# Optimization

Neural networks have proved to be efficient at solving some optimization problems. Optimization problems are about finding a minimum of a goal function. A neural network, for example, the Hopfield network, can be represented by an energy function which tends to its minimum during convergence. Now, the problem of using a neural network for solving an optimization task is how to represent the optimization goal function as an energy function of a network.

As an example, a solution to the Traveling Salesman Problem (TSP) is given here. One connectionist solution of the TSP was suggested by Hopfield and Tank (1985). They represented the problem as an N2-dimensional Hopfield network. The rows represent N towns and the columns the position of the town in the route.

The Boolean matrix shows a possible tour, where 1 denotes an activation of the corresponding neuron. The path in the example is Q S P T R. There are some constraints to be satisfied by the system when using such a representation: only one 1 in every row; only one 1 in every column; only N 1's in the whole matrix; the shortest path. The constraints are fulfilled respectively by the following optimization functions.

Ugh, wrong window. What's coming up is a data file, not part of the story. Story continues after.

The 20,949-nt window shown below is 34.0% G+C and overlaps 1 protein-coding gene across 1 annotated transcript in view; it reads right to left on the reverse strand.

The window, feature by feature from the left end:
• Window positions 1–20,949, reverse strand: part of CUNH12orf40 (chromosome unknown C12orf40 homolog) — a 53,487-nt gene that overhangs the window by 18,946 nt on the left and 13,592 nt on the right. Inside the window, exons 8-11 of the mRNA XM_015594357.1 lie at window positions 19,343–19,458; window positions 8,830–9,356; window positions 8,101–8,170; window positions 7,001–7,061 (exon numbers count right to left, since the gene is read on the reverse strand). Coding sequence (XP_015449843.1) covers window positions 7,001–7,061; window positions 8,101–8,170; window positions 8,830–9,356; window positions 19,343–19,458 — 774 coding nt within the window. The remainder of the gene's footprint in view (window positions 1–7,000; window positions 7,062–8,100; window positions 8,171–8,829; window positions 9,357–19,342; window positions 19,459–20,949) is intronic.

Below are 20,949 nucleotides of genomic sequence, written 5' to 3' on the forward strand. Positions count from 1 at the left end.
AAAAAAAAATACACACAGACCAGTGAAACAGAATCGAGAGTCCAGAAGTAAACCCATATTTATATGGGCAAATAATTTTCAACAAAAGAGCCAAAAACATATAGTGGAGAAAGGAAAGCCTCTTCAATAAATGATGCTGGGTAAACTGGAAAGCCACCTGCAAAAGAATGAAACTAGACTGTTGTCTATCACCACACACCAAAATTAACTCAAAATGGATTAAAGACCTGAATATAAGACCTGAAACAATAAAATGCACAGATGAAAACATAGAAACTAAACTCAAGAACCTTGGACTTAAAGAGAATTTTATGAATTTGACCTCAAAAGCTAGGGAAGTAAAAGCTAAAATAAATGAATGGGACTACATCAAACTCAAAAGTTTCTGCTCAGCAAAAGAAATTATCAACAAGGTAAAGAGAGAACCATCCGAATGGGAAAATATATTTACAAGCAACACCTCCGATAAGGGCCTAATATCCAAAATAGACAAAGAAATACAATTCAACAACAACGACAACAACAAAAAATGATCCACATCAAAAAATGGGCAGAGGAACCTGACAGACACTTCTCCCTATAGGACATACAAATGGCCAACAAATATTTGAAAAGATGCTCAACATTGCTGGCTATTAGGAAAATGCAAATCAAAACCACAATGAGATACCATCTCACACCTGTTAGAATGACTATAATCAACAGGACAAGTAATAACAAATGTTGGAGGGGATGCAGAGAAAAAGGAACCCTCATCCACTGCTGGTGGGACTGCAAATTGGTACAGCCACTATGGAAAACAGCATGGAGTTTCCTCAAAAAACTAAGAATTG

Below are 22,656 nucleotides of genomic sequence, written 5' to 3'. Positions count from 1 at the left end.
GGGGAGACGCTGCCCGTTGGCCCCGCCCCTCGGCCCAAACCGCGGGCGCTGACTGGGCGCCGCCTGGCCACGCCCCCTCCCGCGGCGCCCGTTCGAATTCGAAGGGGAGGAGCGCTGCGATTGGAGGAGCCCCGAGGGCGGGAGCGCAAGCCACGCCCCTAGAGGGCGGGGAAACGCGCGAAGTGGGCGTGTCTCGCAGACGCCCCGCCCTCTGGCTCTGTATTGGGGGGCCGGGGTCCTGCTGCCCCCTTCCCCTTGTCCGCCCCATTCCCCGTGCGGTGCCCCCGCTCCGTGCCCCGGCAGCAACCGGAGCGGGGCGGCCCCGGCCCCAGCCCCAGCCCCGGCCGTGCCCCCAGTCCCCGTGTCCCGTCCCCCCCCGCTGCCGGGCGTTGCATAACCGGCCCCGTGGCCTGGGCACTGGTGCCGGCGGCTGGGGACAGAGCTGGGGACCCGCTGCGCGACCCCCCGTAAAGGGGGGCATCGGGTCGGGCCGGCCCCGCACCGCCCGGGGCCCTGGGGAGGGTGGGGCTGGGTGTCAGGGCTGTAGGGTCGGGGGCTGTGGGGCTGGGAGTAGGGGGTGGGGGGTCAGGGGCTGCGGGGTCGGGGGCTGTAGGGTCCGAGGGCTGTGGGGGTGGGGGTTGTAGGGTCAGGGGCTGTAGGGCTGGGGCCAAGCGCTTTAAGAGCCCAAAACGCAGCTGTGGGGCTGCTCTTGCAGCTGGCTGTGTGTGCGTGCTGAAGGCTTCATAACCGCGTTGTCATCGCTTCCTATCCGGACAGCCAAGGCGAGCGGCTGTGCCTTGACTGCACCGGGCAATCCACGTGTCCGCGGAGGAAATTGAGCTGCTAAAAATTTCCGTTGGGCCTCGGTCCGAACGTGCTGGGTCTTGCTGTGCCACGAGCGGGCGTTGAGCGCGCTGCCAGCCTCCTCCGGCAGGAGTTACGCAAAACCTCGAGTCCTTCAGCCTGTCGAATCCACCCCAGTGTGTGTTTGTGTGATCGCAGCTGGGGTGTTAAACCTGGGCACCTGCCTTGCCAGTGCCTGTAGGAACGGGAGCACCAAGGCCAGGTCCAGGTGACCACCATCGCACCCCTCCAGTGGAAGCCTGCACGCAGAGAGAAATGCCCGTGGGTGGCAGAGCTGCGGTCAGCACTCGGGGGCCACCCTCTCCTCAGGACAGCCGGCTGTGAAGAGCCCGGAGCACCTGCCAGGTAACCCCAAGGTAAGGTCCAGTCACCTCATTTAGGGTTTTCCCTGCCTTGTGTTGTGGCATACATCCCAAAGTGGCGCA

Where M_{xi} denotes the value of the xth row and ith column (town x being at the ith position in the matrix M of the towns and positions; x and y denote towns; i and j denote positions; d_{xy}is the distance between x and y; and x_{i} is town x placed on the ith position in the tour. The four constraint terms can be aggregated in a global optimization goal function:

** F = - aC1 - bC2 - cC3 - dC4**

Where a, b, c and d are constants. F takes a minimum value when all the terms are at minimum values. Each of the four terms in the above optimization function has its minimum value when a corresponding constraint is satisfied. If we make the energy function E of a Hopfield network equal to the optimization function F above, the following formulas can be derived for calculating the weights of the network:

The symbol Dij is the Cronecker function, Dij = 1, if i = j, otherwise Dij = 0. There are some other connectionist methods for solving the TSP, for example, with the use of SOM.

Other optimization problems, like the shortest path problem, dynamic programming problems, the transitive closure problem, the assignment problem, and so on, have also been solved using connectionist models.